Uridine-diphospho-N-acetyl-d-mannosamine (UDP-d-ManNAc) and uridine-diphospho-N-acetyl-d-mannosaminuronic acid (UDP-d-ManNAcA) are ubiquitous and essential metabolites in cellular processes. They act as precursors for proteoglycans and glycoproteins as well as for the cell-wall components of bacteria (peptidoglycans and lipopolysaccharides). N-Acetyl-O-mannosamine is a major component of the oligosaccharide chains of N- and O-glycans and of glycolipids (Schachter, 2000 [triangle]; Herscovics & Orlean, 1993 [triangle]). O-linked N-acetylglucosamine modification of specific residues of intracellular proteins in higher eukaryotes has been shown to directly regulate important processes such as the cell cycle, transcription, translation, cell signalling and the stress response to carbohydrate metabolism (Wells et al., 2003 [triangle]; Zachara et al., 2004 [triangle]).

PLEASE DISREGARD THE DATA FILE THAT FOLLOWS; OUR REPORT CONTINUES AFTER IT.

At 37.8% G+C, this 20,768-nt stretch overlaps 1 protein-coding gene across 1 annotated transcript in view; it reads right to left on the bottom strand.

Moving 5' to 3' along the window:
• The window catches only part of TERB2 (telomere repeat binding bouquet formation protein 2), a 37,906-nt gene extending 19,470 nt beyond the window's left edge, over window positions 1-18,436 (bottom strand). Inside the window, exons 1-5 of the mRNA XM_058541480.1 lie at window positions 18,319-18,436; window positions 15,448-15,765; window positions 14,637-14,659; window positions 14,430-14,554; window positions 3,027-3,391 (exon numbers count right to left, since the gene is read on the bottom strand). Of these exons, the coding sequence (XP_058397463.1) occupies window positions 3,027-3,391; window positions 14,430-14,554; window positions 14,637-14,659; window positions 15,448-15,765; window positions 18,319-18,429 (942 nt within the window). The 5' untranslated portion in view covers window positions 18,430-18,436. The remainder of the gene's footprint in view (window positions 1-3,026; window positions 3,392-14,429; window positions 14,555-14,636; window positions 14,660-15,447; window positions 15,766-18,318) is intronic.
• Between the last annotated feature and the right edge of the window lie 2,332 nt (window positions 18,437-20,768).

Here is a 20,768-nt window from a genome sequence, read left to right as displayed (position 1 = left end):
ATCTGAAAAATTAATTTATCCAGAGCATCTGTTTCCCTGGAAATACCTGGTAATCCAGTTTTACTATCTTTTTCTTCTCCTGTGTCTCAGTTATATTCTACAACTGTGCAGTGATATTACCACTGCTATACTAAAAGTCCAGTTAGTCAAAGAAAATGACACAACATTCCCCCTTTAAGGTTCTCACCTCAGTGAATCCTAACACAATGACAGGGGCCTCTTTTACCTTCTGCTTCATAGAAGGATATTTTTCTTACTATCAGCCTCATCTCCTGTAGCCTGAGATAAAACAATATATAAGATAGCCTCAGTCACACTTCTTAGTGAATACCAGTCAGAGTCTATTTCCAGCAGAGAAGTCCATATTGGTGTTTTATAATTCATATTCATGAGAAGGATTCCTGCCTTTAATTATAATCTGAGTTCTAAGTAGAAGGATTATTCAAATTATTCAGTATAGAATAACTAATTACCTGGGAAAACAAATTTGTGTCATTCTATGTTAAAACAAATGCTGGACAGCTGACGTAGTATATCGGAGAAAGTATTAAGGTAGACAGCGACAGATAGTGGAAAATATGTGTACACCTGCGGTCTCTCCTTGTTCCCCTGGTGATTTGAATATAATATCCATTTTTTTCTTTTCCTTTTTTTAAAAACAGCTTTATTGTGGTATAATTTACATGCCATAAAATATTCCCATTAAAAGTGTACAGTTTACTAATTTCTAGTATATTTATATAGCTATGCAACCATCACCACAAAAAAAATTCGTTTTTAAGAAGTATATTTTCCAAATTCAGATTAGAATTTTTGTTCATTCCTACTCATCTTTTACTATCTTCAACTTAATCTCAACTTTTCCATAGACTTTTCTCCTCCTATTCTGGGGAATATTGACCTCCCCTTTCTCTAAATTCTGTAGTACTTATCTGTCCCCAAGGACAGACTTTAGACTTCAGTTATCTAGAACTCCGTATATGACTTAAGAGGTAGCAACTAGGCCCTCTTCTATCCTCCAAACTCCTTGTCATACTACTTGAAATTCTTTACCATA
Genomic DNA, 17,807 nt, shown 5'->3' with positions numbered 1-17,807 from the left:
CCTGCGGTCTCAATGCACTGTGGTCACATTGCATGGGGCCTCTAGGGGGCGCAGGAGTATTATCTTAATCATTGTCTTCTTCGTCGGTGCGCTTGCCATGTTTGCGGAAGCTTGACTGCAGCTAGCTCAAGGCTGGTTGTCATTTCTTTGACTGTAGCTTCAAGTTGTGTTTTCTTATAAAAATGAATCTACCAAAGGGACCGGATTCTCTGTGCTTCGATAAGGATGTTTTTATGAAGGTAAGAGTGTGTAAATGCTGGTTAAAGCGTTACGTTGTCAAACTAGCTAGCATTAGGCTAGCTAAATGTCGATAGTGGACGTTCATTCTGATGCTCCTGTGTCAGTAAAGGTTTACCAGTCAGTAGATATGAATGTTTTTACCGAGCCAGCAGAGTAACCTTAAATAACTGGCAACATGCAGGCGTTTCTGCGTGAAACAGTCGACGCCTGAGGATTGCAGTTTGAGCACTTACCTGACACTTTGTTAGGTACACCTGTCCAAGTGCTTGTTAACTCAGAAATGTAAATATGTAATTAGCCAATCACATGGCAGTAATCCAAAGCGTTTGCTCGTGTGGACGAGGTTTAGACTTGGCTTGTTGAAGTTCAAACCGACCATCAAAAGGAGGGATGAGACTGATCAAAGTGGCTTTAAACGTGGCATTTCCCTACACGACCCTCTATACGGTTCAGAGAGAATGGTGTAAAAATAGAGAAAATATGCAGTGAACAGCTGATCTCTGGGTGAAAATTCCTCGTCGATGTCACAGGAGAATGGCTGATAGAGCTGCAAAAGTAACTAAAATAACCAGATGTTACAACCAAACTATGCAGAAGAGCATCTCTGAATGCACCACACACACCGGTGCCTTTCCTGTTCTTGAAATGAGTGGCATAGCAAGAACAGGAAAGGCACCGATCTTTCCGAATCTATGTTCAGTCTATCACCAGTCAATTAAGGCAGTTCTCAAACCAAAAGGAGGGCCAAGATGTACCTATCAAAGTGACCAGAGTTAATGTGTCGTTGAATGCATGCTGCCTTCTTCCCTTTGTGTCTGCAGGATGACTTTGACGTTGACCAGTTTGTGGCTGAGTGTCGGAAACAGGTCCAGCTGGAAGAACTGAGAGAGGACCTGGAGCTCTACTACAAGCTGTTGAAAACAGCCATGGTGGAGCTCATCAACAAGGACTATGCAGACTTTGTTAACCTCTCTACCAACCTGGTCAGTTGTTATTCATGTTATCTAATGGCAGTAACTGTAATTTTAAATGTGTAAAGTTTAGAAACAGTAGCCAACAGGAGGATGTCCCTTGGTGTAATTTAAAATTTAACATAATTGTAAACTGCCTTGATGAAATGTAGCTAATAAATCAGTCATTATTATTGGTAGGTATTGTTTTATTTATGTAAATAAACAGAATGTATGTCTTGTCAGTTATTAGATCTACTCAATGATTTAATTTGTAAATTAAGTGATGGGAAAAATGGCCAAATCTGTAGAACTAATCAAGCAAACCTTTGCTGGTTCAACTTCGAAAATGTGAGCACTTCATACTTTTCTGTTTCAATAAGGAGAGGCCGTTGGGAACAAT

UDP-d-ManNAcA is synthesized from UDP-N-acetyl-d-glucos­amine (UDP-d-GlcNAc) by a two-step pathway. In the first step, UDP-N-acetylglucosamine 2-epimerase catalyzes the C-2 epimerization of UDP-d-GlcNAc to form UDP-d-ManNAc; in the second step, UDP-d-mannosamine dehydrogenase (UDPManNAcDH) catalyzes the C-­6 dehydrogenation of UDP-d-ManNAc to form UDP-d-ManNAcA (Reid & Fewson, 1994 [triangle]).